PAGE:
The real GOLD of interPLAY


"I spent 12 hours at interPLAY," said Dylan as we drove home last night.  He had come with me at the beginning of the day and just stayed, seeing multiple shows, enjoying festival food and visiting with folks.  As I thought about things, it became clear to me that few events are structured in such a way, able to provide hours and hours of entertainment without any repetition.  I would suggest there is no other event with more total person hours of engagement.

At one moment over the weekend, there were 45 people watching a show in the recital theatre, 60 in the rehearsal hall, 35 in the art gallery and another bunch watching something in the main theatre.  Outside hundreds were gathered around the MIX main stage for the Abba tribute show, Arrival, while street performers had another circle of several hundred captivated on King Street.  Capturing an hourly snapshot of all the venues and activities would yield an incredible number, though a number impossible to reasonably estimate as the audience churn or turnover is so high.

Saturday provided a vivid reminder why interPLAY is so important to our community, and our future.  And while the highly attended attractions - street stunt shows, street performers and bouncy castles - are vital to creating the all-important festival vibe, providing fun, laughs, shock and awe, it is the moments of creative brilliance and self-realization that are the real gold of interPLAY.


"Someone came up to me and shared that Misty's play is the best one they had ever seen at interPLAY," said David Whitelock, Executive Director of Events Wood Buffalo, the producer of the annual celebration of the arts.  Based on the comment, one can presume that the individual is a long-time patron with multiple festivals under their belt.  Barefoot in Nightgown by Candlelight, which won awards locally and at the provincial level, is one to see today on the final day of the 23rd interPLAY.  My wife and son will be taking it in at 1 pm in the recital theatre (Fringe Theatre).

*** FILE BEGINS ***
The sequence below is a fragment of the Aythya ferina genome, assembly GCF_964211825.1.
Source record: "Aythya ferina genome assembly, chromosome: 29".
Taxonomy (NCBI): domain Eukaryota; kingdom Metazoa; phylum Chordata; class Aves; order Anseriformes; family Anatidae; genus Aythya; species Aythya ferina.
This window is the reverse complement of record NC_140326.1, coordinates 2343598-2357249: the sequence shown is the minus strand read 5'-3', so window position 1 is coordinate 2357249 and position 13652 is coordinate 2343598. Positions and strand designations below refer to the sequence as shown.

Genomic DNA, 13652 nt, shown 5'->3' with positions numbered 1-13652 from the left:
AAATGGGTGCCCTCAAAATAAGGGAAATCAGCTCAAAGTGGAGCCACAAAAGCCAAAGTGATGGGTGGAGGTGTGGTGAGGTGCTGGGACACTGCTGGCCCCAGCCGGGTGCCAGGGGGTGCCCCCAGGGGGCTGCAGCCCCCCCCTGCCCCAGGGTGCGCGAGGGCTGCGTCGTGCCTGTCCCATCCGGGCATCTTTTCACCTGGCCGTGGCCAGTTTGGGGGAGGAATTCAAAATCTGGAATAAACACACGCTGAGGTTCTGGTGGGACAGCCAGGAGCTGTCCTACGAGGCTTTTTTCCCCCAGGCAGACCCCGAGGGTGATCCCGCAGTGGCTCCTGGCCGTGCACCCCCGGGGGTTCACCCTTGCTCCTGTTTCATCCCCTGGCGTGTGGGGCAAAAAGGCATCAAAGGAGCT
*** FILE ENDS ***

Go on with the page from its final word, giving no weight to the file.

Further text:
What do you think this experience means to Misty and her talented cast?  What do you think it will mean to them to hear that someone put their creative efforts on the top of the pile in terms of quality of shows they have seen over many years?  What do you think it will mean to the good people of Windmill Theatre Players in High River when they get a cheque representing the proceeds of the show to help in their rebuilding efforts after the flood?  The ripple effect of what happens at interPLAY is a story worth telling.


Nolan Haukeness, author and director of The Order of the Black Cloaks, a creative force who has plenty to be proud of after a great run of his play, came out of Morgue last night with a reaction that totally sums up why seeing this Francis Mennigke tour de force at 4 pm in the Art Gallery is an absolute must.

"That was the most amazing piece of theatre that I've ever seen," he said, with a look on his face that reflected profound admiration, amazement and gratitude as he walked down the Arts Centre hall.

I completely concur with his assessment.  There are only two other performances that compare, looking back over my 17 years of attending this festival.  His performance, along with that of Nathan Loitz, in Rubbish in 2011, and Alex Podulke's one-man show (DNA and the Dancing Fool) from 2010, are the only two that would come close to the artistic brilliance we witnessed last night with Morgue.  Francis's God given talent is impossible to describe - "There are no words," said someone after watching last night's sold out performance that ended with an instant standing ovation.  Your final chance to see this new work is at 4 pm today.


We ended the night by watching Michael Beamish's Fringe play Mac Attack.  Featuring the multi-talented Jeff Hoffman and Tanner Chubb, one of the cast members from the award winning production of Elephant's Graveyard, the play has an edge to it, and a chemistry between the two performers that was riveting.  It is a fascinating drama worth seeing today at 3 pm in the rehearsal hall (Cabaret).  It illustrates the range of Hoffman's acting chops, and exposes us to a fresh new talent coming out of high school and into Keyano, a talent with a world of potential.

My time has largely been spent behind the judges' table, offering feedback to over 30 contestants who participated in the Suncor Energy Homegrown Talent Search and 20 who came out for yesterday's Search for Cosette.

One parent stopped me in the hall last night saying what an amazing impact it had on her daughter when she was called back for round two of the Homegrown.  The external recognition of talent meant the world to that young lady, and the many others who faced their fears and put it all on the line in front of the microphone, panel of judges and audience.

I won't say much more about these contests, as I don't want to skew or distort the decisions we'll need to make later today.  The Search for Cosette finals are first on the MIX main stage, starting at 11:30 am, followed by the finals of the Suncor Energy Homegrown Talent Search at 2 pm.  Pull up a chair and cheer on some very talented locals as they vie for one of theatre's most coveted roles for young girls, and a total of $4,000 in prize money.

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